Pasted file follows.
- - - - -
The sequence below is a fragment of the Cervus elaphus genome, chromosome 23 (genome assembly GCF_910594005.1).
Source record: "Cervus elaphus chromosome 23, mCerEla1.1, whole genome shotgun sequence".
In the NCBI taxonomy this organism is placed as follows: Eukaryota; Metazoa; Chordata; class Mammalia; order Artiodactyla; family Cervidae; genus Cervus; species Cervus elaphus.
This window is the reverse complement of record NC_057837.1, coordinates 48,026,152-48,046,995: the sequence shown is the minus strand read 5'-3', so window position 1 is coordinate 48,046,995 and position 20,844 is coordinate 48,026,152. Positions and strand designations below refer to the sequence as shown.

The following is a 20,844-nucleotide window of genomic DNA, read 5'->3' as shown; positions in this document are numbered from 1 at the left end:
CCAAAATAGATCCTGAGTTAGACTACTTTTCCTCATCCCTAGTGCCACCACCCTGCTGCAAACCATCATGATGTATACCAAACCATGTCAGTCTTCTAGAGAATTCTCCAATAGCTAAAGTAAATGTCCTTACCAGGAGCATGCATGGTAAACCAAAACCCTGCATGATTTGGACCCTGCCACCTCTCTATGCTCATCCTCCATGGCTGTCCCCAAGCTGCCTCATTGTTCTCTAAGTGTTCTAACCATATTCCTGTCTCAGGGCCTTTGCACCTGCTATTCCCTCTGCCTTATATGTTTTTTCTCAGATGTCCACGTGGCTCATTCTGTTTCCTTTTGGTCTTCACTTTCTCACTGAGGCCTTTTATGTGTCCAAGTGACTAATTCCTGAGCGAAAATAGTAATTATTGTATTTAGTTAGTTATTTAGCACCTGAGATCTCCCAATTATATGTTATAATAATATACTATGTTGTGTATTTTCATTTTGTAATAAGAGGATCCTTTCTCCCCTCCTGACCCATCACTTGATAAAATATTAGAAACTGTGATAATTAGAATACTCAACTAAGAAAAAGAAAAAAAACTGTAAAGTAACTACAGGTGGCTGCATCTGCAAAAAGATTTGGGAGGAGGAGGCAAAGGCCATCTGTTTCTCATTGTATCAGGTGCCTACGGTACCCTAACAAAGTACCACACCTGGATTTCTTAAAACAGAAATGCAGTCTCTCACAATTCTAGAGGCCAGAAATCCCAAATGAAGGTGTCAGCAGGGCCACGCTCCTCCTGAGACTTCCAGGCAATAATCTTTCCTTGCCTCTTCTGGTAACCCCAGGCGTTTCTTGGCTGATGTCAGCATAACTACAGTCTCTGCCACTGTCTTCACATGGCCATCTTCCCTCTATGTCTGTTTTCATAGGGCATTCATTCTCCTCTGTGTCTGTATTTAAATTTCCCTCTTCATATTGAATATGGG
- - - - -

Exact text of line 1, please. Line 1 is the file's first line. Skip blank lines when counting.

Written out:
The sequence below is a fragment of the Cervus elaphus genome, chromosome 23 (genome assembly GCF_910594005.1).